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Brillouin light scattering: a powerful tool for magnonics research


The slow down in generation-over-generation improvement in CMOS based logic and storage devices has spurred recent exploration into magnonic devices, those based on propagating perturbations of magnetic order called magnons, or spin waves. These devices are of particular interest due to their chargeless, low-power operation, scalability to the nanoscale, and compatibility with existing CMOS technologies. By exploiting spin waves, information may be transferred and operated upon without electrical currents. Magnetic textures like Neel domain walls, chiral transitions between magnetic domains, or skyrmions, magnetic vortices, represent additional avenues in magnonics for data storage and logic devices. Magnonic crystals, artificial crystals made by modulating magnetic properties in a periodic fashion, are one example of magnonic devices that have seen recent interest. With applicability in logic and signal processing, study of how spin waves propagate through these crystals is a necessity in the pursuit of new crystal designs. Brillouin light scattering (BLS) spectroscopy, an inelastic light scattering technique, is a powerful tool in this pursuit, as it allows for the spatial and temporal mapping of spin wave propagation. In this thesis, we will discuss three studies of spin waves by BLS: a 1D magnonic crystal, a 2D magnonic crystal, and a study of the interfacial Dzyaloshinskii-Moriya interaction. First, time-resolved BLS was used to study the band gap formation in a 1D magnonic crystal. By mapping the propagation of spin wave pulses through the crystal, complex two dimensional interference patterns were observed. These patterns are ignored by the simple models used to understand the behavior of this crystal design, and we provide a model to calculate these patterns from the spin wave dispersion relation. The temporal development of interference that forms the basis for band gap formation in this system is also observed. Second, time-resolved BLS was used to study spin wave caustic beams in a 2D magnonic crystal. This crystal design represents a new regime in magnonic crystals, in which the patterning dimensions are much smaller than the spin wave wavelength and generate caustic beams. The formation of a narrow (3 MHz) wide rejection band is observed and the possible mechanisms, including edge effects and interference between caustic beams, are explored. Third, the temperature dependence of the interfacial Dzyaloshinskii-Moriya interaction (iDMI) is measured in a Pt/Co film for temperatures ranging from 15 K to room temperature. Previous studies have been reported for temperatures above room temperature and this study serves to test theory over a greater range of temperatures. The iDMI parameter was quantitatively measured by measuring the frequency difference for counter-propagating surface spin waves by BLS. These three studies demonstrate that BLS is a versatile and powerful tool in the field of magnonics.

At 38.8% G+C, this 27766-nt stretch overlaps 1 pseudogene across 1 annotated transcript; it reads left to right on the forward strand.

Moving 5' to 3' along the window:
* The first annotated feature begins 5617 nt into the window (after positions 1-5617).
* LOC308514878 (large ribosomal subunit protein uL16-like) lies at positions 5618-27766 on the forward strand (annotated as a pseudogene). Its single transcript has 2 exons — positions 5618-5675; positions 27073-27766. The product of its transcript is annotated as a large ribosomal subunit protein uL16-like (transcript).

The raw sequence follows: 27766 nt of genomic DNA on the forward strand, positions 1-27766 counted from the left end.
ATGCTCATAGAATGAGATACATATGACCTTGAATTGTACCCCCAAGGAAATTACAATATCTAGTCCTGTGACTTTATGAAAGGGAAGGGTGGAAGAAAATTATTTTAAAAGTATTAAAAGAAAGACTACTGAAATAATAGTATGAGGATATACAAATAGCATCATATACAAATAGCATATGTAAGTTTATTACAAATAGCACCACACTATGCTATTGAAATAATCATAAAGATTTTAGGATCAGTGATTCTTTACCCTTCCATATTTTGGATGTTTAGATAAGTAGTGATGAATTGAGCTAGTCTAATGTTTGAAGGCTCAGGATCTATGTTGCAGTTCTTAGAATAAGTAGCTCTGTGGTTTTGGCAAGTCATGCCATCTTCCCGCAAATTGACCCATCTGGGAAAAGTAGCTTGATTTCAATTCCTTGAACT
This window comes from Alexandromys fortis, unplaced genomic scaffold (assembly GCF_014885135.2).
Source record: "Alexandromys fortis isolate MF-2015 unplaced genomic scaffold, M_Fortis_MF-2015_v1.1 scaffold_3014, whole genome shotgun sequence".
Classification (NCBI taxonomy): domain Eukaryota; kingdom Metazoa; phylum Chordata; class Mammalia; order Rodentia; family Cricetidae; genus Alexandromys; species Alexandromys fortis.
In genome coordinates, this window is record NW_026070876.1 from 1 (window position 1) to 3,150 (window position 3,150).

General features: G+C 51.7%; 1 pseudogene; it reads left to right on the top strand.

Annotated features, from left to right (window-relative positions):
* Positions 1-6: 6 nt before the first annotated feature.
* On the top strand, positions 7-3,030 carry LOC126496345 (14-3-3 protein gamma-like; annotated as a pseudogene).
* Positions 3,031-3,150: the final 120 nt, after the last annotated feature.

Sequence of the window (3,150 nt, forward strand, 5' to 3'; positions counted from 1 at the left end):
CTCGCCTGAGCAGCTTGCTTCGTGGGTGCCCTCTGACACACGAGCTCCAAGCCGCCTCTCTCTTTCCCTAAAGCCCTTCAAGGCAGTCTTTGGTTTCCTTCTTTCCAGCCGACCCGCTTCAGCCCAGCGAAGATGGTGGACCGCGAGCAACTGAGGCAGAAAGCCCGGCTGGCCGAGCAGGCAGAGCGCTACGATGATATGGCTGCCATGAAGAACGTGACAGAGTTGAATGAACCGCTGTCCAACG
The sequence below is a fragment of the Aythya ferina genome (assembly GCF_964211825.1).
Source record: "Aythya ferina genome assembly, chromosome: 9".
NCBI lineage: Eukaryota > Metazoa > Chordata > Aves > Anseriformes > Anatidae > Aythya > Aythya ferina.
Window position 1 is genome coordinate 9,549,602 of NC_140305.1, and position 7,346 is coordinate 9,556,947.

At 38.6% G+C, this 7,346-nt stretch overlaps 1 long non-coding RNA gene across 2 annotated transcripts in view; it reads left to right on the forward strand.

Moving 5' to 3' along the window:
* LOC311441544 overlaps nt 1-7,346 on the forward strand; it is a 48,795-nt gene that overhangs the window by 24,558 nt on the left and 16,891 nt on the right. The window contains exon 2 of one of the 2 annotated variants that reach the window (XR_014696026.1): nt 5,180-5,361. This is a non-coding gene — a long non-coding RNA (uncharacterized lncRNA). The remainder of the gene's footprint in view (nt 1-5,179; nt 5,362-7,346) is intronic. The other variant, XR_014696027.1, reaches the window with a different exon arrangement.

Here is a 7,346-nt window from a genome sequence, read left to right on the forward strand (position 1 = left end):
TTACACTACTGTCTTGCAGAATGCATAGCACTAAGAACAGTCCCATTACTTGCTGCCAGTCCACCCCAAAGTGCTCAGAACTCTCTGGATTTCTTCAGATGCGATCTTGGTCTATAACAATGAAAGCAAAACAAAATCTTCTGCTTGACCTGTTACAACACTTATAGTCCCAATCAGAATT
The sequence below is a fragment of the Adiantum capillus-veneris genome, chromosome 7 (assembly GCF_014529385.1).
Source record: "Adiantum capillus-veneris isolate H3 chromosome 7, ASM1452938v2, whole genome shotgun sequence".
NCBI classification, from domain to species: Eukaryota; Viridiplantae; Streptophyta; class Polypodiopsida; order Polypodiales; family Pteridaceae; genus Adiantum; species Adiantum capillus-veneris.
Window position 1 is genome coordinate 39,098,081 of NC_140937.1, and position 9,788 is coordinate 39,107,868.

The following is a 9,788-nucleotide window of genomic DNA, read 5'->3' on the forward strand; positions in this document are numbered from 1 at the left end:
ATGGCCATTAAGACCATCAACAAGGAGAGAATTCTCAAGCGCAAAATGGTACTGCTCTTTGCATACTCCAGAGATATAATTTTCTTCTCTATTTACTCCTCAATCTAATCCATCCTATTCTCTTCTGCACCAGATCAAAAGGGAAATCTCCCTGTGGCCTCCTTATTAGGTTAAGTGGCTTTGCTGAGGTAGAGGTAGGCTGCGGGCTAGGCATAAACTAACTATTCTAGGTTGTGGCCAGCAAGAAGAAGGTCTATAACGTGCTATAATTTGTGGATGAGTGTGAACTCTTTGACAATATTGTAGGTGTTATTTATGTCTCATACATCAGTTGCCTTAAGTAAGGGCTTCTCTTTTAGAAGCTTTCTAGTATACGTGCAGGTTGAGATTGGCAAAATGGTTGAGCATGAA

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brillouin light scattering
spin waves
magnonic crystal


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